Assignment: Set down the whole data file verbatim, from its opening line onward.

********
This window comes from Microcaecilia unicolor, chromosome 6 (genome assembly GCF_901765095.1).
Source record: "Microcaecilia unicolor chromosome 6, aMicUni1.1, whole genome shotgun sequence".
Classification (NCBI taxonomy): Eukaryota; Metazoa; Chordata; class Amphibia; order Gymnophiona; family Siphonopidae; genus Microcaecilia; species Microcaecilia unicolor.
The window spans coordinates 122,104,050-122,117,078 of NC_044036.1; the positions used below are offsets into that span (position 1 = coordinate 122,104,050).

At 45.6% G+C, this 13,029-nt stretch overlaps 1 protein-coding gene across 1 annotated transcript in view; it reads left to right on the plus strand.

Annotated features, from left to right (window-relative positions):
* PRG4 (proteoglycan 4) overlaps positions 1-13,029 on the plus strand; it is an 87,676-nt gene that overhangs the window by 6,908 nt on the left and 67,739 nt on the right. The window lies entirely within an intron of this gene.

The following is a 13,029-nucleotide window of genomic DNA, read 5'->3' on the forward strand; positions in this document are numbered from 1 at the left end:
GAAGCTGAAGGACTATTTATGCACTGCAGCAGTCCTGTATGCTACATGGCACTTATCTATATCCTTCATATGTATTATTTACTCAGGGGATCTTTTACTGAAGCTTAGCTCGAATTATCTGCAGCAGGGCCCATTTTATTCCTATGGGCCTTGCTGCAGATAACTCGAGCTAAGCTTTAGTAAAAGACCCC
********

This window comes from Microcaecilia unicolor, chromosome 6 (genome assembly GCF_901765095.1).
Source record: "Microcaecilia unicolor chromosome 6, aMicUni1.1, whole genome shotgun sequence".
Classification (NCBI taxonomy): Eukaryota; Metazoa; Chordata; class Amphibia; order Gymnophiona; family Siphonopidae; genus Microcaecilia; species Microcaecilia unicolor.
The window spans coordinates 122,104,050-122,117,078 of NC_044036.1; the positions used below are offsets into that span (position 1 = coordinate 122,104,050).

At 45.6% G+C, this 13,029-nt stretch overlaps 1 protein-coding gene across 1 annotated transcript in view; it reads left to right on the plus strand.

Annotated features, from left to right (window-relative positions):
* PRG4 (proteoglycan 4) overlaps positions 1-13,029 on the plus strand; it is an 87,676-nt gene that overhangs the window by 6,908 nt on the left and 67,739 nt on the right. The window lies entirely within an intron of this gene.

The following is a 13,029-nucleotide window of genomic DNA, read 5'->3' on the forward strand; positions in this document are numbered from 1 at the left end:
GAAGCTGAAGGACTATTTATGCACTGCAGCAGTCCTGTATGCTACATGGCACTTATCTATATCCTTCATATGTATTATTTACTCAGGGGATCTTTTACTGAAGCTTAGCTCGAATTATCTGCAGCAGGGCCCATTTTATTCCTATGGGCCTTGCTGCAGATAACTCGAGCTAAGCTTTAGTAAAAGACCCC